He came in late and sat on the back row. He was overdressed — not for worship but for the weather. Overcoat. Backpack. Disheveled. I couldn’t tell from my perch behind the pulpit where his long gray hair left off and his long gray beard began.

Did he read my column in the Advocate last month about church safety and security? Did that backpack pack a bomb or a lunch? Did his heavy coat conceal a heavy heart or one filled with malice?

Our associate pastor left the chancel and scurried behind the scenes to the narthex. Don’t you just love church words for common spaces? He found the armed security guard there with a couple of ushers and greeters. They were on the job. They had all greeted the man, welcomed him to church and helped him find his way to a pew. Eyes were still peeled from behind the windowed doors.

After worship, I could see members making a point to introduce themselves to make him feel welcome. 

“He just wanted a place to pray,” the usher said.

He was gone before I could shake free from handshakes and hugs to greet him myself. Not to worry. Love won the day over fear. Way to go, church!

“My house shall be a house of prayer for all people,” Isaiah and Jesus said. 

All people.

We’ve been shell-shocked by shootings in churches, synagogues and mosques. We’re on our guard now. We have to be. But for all our caution and care, the spiritual challenge is heightened. People of faith are called upon to model for the world a different way of treating those who seem different.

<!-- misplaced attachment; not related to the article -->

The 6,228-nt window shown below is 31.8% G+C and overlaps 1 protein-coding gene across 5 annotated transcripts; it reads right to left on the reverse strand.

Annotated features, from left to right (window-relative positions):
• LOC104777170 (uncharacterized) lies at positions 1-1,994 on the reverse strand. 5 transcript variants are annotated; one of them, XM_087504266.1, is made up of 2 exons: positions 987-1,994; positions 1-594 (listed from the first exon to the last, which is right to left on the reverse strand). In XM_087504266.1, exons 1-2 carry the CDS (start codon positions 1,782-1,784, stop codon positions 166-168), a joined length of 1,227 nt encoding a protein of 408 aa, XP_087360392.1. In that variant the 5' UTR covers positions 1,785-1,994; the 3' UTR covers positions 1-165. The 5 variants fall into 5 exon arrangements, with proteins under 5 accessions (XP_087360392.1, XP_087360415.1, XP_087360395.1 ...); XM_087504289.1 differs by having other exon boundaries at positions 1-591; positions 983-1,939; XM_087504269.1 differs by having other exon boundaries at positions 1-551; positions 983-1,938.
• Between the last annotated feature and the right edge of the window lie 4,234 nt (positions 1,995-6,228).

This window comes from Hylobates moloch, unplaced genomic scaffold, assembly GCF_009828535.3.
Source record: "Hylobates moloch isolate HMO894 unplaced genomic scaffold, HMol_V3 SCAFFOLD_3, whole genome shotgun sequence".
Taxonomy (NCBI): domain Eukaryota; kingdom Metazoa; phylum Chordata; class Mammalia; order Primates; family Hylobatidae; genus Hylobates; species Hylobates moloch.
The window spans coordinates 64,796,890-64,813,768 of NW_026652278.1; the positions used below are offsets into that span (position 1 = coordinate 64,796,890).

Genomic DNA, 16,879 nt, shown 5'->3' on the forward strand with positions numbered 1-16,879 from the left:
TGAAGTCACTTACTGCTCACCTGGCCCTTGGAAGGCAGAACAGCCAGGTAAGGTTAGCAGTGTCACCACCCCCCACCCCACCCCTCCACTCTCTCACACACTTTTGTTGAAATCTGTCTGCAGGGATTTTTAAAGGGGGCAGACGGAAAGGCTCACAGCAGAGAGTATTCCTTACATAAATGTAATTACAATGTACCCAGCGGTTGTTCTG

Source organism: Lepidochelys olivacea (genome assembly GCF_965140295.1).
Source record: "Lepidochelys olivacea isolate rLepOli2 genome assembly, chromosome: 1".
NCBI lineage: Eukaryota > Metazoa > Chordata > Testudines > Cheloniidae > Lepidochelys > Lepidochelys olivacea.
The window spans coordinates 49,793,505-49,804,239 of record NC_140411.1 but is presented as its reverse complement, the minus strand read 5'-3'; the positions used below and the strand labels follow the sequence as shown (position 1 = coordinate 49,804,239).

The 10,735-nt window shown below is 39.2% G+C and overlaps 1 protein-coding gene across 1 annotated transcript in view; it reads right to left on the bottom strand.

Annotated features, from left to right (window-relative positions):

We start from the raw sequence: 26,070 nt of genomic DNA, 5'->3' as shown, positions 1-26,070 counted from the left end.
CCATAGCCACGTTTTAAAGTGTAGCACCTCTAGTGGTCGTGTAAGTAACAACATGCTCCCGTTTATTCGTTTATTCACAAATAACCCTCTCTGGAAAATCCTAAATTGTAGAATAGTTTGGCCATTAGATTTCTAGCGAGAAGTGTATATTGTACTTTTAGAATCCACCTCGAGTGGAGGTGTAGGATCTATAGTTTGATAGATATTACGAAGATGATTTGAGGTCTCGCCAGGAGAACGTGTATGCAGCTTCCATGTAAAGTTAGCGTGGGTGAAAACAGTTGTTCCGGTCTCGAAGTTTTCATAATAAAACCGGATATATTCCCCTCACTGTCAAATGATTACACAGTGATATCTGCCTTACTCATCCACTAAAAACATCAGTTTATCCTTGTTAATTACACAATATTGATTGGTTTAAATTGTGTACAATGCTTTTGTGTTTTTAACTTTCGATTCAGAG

At any time in Dallas, a certain percentage of the population will look like people we are apt to profile. They don’t look like they fit in. They are outsiders, foreigners and strangers. The sociable will see them as anti-social, not just unsociable. They might be right. 

“Be kind, for everyone is carrying a heavy burden,” the saying goes. Sometimes that burden is obvious, sometimes not. The pain may be deeper than the eye can see. 

They are, nonetheless, as we all are, children of God or something more.

“Do not neglect to show hospitality to strangers, for by doing that, some have entertained angels without knowing it,” the writer of the Book of Hebrews said. 

It’s interesting to imagine whether unknown visitors might be divine guests, showing up to test our hospitality.

In his account of the End of Days in Matthew 25, Jesus spoke of the last judgment. He said, “I was a stranger, and you welcomed me.” The faithful ask, “When were you a stranger and we welcomed you?” And Jesus said, “When you did it to the least of these, my brothers and sisters, you did it unto me.”

Stranger? Vagrant? Angel? Jesus? God knows. In the meantime, extending our hand and expanding our heart seems the truly safest strategy.


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